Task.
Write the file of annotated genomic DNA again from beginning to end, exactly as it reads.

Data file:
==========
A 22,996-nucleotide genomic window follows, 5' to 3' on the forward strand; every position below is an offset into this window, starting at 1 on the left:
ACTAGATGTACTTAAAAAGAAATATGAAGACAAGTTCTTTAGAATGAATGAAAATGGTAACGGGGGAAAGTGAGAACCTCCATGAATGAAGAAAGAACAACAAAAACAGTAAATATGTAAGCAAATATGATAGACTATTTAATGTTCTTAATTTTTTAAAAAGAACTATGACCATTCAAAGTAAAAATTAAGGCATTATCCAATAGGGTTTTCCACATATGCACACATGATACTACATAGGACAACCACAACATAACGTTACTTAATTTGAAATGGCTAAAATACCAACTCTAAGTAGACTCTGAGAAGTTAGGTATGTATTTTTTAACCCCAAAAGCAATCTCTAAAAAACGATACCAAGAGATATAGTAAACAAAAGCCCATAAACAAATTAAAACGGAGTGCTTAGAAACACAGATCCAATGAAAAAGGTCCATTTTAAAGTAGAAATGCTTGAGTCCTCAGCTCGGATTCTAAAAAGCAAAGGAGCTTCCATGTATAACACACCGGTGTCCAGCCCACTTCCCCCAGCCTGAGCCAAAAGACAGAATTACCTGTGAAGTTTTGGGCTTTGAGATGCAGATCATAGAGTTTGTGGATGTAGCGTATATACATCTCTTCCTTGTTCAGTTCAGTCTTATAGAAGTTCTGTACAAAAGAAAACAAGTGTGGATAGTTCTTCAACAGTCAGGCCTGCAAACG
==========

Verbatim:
A 22,996-nucleotide genomic window follows, 5' to 3' on the forward strand; every position below is an offset into this window, starting at 1 on the left:
ACTAGATGTACTTAAAAAGAAATATGAAGACAAGTTCTTTAGAATGAATGAAAATGGTAACGGGGGAAAGTGAGAACCTCCATGAATGAAGAAAGAACAACAAAAACAGTAAATATGTAAGCAAATATGATAGACTATTTAATGTTCTTAATTTTTTAAAAAGAACTATGACCATTCAAAGTAAAAATTAAGGCATTATCCAATAGGGTTTTCCACATATGCACACATGATACTACATAGGACAACCACAACATAACGTTACTTAATTTGAAATGGCTAAAATACCAACTCTAAGTAGACTCTGAGAAGTTAGGTATGTATTTTTTAACCCCAAAAGCAATCTCTAAAAAACGATACCAAGAGATATAGTAAACAAAAGCCCATAAACAAATTAAAACGGAGTGCTTAGAAACACAGATCCAATGAAAAAGGTCCATTTTAAAGTAGAAATGCTTGAGTCCTCAGCTCGGATTCTAAAAAGCAAAGGAGCTTCCATGTATAACACACCGGTGTCCAGCCCACTTCCCCCAGCCTGAGCCAAAAGACAGAATTACCTGTGAAGTTTTGGGCTTTGAGATGCAGATCATAGAGTTTGTGGATGTAGCGTATATACATCTCTTCCTTGTTCAGTTCAGTCTTATAGAAGTTCTGTACAAAAGAAAACAAGTGTGGATAGTTCTTCAACAGTCAGGCCTGCAAACG